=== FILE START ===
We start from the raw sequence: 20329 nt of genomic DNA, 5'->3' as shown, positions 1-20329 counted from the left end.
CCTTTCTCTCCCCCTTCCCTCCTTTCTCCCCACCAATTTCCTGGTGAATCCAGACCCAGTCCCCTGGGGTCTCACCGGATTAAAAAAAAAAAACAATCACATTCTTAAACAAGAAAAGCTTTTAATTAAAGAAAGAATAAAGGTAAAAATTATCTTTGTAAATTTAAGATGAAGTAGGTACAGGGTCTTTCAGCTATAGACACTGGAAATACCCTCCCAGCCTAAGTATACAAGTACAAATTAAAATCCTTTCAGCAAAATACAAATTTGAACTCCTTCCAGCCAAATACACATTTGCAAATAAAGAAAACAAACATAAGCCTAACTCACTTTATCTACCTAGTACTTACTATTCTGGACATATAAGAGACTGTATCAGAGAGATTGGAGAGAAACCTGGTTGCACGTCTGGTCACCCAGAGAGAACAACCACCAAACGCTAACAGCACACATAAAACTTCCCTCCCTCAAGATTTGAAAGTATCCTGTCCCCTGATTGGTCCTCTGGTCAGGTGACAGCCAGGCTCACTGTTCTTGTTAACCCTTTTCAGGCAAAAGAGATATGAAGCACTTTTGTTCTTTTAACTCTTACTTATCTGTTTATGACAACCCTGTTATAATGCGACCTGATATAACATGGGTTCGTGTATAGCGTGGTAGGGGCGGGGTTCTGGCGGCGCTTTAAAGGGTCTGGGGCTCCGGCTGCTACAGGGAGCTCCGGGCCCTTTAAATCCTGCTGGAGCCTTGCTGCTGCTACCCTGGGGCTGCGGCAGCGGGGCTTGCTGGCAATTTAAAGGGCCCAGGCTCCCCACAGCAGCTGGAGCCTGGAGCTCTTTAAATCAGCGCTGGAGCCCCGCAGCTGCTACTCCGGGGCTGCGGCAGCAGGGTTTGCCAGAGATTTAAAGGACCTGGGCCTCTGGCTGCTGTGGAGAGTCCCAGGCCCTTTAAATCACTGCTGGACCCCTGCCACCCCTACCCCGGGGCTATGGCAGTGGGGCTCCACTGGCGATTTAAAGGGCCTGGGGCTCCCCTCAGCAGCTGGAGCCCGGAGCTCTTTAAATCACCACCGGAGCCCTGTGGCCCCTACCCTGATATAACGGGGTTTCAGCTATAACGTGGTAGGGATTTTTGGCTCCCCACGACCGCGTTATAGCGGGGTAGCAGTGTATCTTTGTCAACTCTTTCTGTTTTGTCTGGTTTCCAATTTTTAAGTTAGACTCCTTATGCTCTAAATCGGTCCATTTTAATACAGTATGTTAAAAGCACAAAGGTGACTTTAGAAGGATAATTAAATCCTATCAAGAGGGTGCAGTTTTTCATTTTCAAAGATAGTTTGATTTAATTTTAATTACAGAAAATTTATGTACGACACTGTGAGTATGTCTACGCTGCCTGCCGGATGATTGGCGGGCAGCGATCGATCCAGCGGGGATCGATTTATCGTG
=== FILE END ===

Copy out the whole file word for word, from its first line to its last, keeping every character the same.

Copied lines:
We start from the raw sequence: 20329 nt of genomic DNA, 5'->3' as shown, positions 1-20329 counted from the left end.
CCTTTCTCTCCCCCTTCCCTCCTTTCTCCCCACCAATTTCCTGGTGAATCCAGACCCAGTCCCCTGGGGTCTCACCGGATTAAAAAAAAAAAACAATCACATTCTTAAACAAGAAAAGCTTTTAATTAAAGAAAGAATAAAGGTAAAAATTATCTTTGTAAATTTAAGATGAAGTAGGTACAGGGTCTTTCAGCTATAGACACTGGAAATACCCTCCCAGCCTAAGTATACAAGTACAAATTAAAATCCTTTCAGCAAAATACAAATTTGAACTCCTTCCAGCCAAATACACATTTGCAAATAAAGAAAACAAACATAAGCCTAACTCACTTTATCTACCTAGTACTTACTATTCTGGACATATAAGAGACTGTATCAGAGAGATTGGAGAGAAACCTGGTTGCACGTCTGGTCACCCAGAGAGAACAACCACCAAACGCTAACAGCACACATAAAACTTCCCTCCCTCAAGATTTGAAAGTATCCTGTCCCCTGATTGGTCCTCTGGTCAGGTGACAGCCAGGCTCACTGTTCTTGTTAACCCTTTTCAGGCAAAAGAGATATGAAGCACTTTTGTTCTTTTAACTCTTACTTATCTGTTTATGACAACCCTGTTATAATGCGACCTGATATAACATGGGTTCGTGTATAGCGTGGTAGGGGCGGGGTTCTGGCGGCGCTTTAAAGGGTCTGGGGCTCCGGCTGCTACAGGGAGCTCCGGGCCCTTTAAATCCTGCTGGAGCCTTGCTGCTGCTACCCTGGGGCTGCGGCAGCGGGGCTTGCTGGCAATTTAAAGGGCCCAGGCTCCCCACAGCAGCTGGAGCCTGGAGCTCTTTAAATCAGCGCTGGAGCCCCGCAGCTGCTACTCCGGGGCTGCGGCAGCAGGGTTTGCCAGAGATTTAAAGGACCTGGGCCTCTGGCTGCTGTGGAGAGTCCCAGGCCCTTTAAATCACTGCTGGACCCCTGCCACCCCTACCCCGGGGCTATGGCAGTGGGGCTCCACTGGCGATTTAAAGGGCCTGGGGCTCCCCTCAGCAGCTGGAGCCCGGAGCTCTTTAAATCACCACCGGAGCCCTGTGGCCCCTACCCTGATATAACGGGGTTTCAGCTATAACGTGGTAGGGATTTTTGGCTCCCCACGACCGCGTTATAGCGGGGTAGCAGTGTATCTTTGTCAACTCTTTCTGTTTTGTCTGGTTTCCAATTTTTAAGTTAGACTCCTTATGCTCTAAATCGGTCCATTTTAATACAGTATGTTAAAAGCACAAAGGTGACTTTAGAAGGATAATTAAATCCTATCAAGAGGGTGCAGTTTTTCATTTTCAAAGATAGTTTGATTTAATTTTAATTACAGAAAATTTATGTACGACACTGTGAGTATGTCTACGCTGCCTGCCGGATGATTGGCGGGCAGCGATCGATCCAGCGGGGATCGATTTATCGTG